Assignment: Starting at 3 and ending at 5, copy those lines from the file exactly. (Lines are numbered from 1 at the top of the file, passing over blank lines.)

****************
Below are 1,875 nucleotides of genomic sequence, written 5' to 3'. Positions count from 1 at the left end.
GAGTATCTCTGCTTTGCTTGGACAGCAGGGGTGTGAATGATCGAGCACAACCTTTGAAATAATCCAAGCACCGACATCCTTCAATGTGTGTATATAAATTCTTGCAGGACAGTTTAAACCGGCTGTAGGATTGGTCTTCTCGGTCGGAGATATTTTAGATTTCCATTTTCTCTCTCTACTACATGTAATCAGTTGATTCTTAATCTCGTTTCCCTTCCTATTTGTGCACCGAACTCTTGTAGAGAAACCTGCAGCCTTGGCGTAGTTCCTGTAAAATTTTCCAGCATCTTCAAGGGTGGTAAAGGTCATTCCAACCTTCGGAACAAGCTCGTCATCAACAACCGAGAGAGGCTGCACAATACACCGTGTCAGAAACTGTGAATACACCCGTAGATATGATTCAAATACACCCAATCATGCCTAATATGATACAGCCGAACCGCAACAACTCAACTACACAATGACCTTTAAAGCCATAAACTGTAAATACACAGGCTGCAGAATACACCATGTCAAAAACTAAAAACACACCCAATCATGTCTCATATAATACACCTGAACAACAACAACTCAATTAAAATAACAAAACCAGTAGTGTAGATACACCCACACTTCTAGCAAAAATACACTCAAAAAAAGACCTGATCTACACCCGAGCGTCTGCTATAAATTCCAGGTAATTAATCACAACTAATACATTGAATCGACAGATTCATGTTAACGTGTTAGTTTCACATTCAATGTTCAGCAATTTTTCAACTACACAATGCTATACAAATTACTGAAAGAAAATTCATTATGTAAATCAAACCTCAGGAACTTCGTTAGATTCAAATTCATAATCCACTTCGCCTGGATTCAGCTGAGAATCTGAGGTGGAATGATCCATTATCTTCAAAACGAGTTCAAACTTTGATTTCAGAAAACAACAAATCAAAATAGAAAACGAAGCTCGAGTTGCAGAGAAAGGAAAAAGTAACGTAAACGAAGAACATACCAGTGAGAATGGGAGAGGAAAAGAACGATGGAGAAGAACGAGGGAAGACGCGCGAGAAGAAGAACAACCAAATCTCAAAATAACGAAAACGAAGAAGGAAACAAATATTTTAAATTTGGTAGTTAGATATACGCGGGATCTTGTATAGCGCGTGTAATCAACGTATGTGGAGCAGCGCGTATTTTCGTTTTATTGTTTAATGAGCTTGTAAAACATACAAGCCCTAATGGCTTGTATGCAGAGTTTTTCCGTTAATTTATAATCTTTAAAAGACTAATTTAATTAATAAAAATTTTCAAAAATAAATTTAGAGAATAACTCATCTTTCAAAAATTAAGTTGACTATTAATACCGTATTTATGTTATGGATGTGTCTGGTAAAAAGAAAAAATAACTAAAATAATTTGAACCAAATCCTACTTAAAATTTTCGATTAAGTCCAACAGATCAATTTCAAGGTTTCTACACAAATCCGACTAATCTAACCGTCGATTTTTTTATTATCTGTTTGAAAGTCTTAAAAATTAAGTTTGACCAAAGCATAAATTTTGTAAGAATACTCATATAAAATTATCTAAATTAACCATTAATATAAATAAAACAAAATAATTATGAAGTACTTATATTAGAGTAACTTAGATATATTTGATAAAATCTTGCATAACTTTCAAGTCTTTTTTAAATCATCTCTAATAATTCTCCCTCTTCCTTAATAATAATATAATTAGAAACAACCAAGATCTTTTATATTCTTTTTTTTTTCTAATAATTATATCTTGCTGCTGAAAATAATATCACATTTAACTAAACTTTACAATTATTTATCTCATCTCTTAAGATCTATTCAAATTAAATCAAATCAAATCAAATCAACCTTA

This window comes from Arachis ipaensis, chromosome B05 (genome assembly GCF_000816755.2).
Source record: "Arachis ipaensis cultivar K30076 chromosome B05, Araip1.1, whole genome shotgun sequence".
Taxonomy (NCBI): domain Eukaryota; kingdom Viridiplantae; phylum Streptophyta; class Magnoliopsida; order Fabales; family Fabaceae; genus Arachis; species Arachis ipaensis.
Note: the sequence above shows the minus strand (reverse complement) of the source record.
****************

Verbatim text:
This window comes from Arachis ipaensis, chromosome B05 (genome assembly GCF_000816755.2).
Source record: "Arachis ipaensis cultivar K30076 chromosome B05, Araip1.1, whole genome shotgun sequence".
Taxonomy (NCBI): domain Eukaryota; kingdom Viridiplantae; phylum Streptophyta; class Magnoliopsida; order Fabales; family Fabaceae; genus Arachis; species Arachis ipaensis.